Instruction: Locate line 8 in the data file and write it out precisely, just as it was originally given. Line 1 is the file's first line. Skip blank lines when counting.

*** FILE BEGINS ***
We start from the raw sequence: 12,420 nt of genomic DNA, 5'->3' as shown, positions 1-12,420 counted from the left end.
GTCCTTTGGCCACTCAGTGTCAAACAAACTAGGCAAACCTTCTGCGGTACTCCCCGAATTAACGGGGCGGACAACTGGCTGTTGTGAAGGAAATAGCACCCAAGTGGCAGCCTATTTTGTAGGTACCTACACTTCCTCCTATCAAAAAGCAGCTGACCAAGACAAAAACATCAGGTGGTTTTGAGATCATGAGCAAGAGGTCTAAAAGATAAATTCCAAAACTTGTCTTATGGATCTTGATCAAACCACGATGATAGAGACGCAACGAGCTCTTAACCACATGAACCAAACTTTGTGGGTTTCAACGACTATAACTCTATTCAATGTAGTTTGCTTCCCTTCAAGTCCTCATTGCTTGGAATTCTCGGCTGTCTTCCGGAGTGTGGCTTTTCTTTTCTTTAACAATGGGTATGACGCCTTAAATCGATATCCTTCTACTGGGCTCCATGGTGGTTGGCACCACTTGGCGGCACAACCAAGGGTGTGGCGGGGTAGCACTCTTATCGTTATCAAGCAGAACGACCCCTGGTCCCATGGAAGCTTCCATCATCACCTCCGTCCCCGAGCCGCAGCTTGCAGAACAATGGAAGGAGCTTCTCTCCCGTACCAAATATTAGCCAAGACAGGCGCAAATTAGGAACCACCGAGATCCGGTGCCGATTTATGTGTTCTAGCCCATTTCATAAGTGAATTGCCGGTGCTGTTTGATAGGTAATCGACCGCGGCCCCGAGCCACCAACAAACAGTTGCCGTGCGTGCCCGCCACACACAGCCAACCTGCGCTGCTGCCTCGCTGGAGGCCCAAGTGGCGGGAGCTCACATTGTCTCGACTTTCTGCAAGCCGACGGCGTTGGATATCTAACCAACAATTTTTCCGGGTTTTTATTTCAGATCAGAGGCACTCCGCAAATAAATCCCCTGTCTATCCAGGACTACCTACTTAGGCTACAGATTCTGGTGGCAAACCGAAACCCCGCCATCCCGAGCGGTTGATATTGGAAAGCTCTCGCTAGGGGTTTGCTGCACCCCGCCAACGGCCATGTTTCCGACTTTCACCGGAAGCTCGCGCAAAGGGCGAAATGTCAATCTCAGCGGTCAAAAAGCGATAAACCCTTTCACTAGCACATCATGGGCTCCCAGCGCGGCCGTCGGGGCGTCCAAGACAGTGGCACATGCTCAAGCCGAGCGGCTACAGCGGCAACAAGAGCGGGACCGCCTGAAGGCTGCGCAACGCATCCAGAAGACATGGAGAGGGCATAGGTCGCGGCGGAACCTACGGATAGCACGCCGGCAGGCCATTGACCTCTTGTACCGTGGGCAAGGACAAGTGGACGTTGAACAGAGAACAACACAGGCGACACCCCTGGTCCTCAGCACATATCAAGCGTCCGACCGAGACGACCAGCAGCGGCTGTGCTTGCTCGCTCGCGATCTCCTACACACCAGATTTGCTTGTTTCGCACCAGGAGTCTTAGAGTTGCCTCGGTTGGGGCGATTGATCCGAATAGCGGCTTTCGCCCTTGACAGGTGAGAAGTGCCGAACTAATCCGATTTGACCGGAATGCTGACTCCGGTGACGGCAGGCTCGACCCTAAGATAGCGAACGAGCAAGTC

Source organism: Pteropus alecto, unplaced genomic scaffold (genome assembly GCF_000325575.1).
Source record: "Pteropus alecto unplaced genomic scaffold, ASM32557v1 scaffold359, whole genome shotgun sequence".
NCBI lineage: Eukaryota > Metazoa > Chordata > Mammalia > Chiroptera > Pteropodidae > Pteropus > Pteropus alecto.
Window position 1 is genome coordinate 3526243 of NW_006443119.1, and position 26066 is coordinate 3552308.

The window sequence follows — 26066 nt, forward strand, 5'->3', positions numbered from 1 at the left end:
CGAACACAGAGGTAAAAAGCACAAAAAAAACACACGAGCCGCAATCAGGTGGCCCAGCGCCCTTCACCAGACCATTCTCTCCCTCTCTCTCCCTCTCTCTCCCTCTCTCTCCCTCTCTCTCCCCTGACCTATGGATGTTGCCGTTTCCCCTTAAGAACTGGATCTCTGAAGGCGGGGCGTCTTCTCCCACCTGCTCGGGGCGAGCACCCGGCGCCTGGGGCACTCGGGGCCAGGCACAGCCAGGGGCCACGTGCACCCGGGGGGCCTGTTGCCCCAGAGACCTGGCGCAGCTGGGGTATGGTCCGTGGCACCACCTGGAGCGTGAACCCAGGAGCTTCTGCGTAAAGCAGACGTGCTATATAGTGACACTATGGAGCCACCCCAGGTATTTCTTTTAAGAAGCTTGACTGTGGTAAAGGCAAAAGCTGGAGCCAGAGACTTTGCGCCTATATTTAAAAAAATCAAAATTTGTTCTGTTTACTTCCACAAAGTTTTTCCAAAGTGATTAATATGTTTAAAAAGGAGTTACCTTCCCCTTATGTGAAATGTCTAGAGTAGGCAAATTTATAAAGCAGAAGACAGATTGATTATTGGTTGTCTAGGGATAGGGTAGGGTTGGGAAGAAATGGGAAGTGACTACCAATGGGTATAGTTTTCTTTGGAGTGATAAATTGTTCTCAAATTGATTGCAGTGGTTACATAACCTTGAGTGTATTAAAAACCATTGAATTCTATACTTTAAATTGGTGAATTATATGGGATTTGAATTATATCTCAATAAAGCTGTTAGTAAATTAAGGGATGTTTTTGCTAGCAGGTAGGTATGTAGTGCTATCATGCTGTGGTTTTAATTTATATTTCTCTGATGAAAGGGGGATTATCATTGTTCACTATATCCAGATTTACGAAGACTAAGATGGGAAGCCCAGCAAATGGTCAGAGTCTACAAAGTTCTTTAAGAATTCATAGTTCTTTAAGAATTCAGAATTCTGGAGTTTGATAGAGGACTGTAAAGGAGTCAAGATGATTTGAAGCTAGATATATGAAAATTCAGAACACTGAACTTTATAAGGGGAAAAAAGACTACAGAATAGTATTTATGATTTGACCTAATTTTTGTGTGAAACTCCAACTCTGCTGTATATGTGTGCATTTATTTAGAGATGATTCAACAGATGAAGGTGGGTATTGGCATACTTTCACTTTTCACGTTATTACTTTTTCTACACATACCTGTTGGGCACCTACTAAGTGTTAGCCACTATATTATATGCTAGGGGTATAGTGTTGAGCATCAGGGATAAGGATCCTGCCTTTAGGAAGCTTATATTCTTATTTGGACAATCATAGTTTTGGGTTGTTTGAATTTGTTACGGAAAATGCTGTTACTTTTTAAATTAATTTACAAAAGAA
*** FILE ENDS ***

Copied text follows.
CGAACACAGAGGTAAAAAGCACAAAAAAAACACACGAGCCGCAATCAGGTGGCCCAGCGCCCTTCACCAGACCATTCTCTCCCTCTCTCTCCCTCTCTCTCCCTCTCTCTCCCTCTCTCTCCCCTGACCTATGGATGTTGCCGTTTCCCCTTAAGAACTGGATCTCTGAAGGCGGGGCGTCTTCTCCCACCTGCTCGGGGCGAGCACCCGGCGCCTGGGGCACTCGGGGCCAGGCACAGCCAGGGGCCACGTGCACCCGGGGGGCCTGTTGCCCCAGAGACCTGGCGCAGCTGGGGTATGGTCCGTGGCACCACCTGGAGCGTGAACCCAGGAGCTTCTGCGTAAAGCAGACGTGCTATATAGTGACACTATGGAGCCACCCCAGGTATTTCTTTTAAGAAGCTTGACTGTGGTAAAGGCAAAAGCTGGAGCCAGAGACTTTGCGCCTATATTTAAAAAAATCAAAATTTGTTCTGTTTACTTCCACAAAGTTTTTCCAAAGTGATTAATATGTTTAAAAAGGAGTTACCTTCCCCTTATGTGAAATGTCTAGAGTAGGCAAATTTATAAAGCAGAAGACAGATTGATTATTGGTTGTCTAGGGATAGGGTAGGGTTGGGAAGAAATGGGAAGTGACTACCAATGGGTATAGTTTTCTTTGGAGTGATAAATTGTTCTCAAATTGATTGCAGTGGTTACATAACCTTGAGTGTATTAAAAACCATTGAATTCTATACTTTAAATTGGTGAATTATATGGGATTTGAATTATATCTCAATAAAGCTGTTAGTAAATTAAGGGATGTTTTTGCTAGCAGGTAGGTATGTAGTGCTATCATGCTGTGGTTTTAATTTATATTTCTCTGATGAAAGGGGGATTATCATTGTTCACTATATCCAGATTTACGAAGACTAAGATGGGAAGCCCAGCAAATGGTCAGAGTCTACAAAGTTCTTTAAGAATTCATAGTTCTTTAAGAATTCAGAATTCTGGAGTTTGATAGAGGACTGTAAAGGAGTCAAGATGATTTGAAGCTAGATATATGAAAATTCAGAACACTGAACTTTATAAGGGGAAAAAAGACTACAGAATAGTATTTATGATTTGACCTAATTTTTGTGTGAAACTCCAACTCTGCTGTATATGTGTGCATTTATTTAGAGATGATTCAACAGATGAAGGTGGGTATTGGCATACTTTCACTTTTCACGTTATTACTTTTTCTACACATACCTGTTGGGCACCTACTAAGTGTTAGCCACTATATTATATGCTAGGGGTATAGTGTTGAGCATCAGGGATAAGGATCCTGCCTTTAGGAAGCTTATATTCTTATTTGGACAATCATAGTTTTGGGTTGTTTGAATTTGTTACGGAAAATGCTGTTACTTTTTAAATTAATTTACAAAAGAA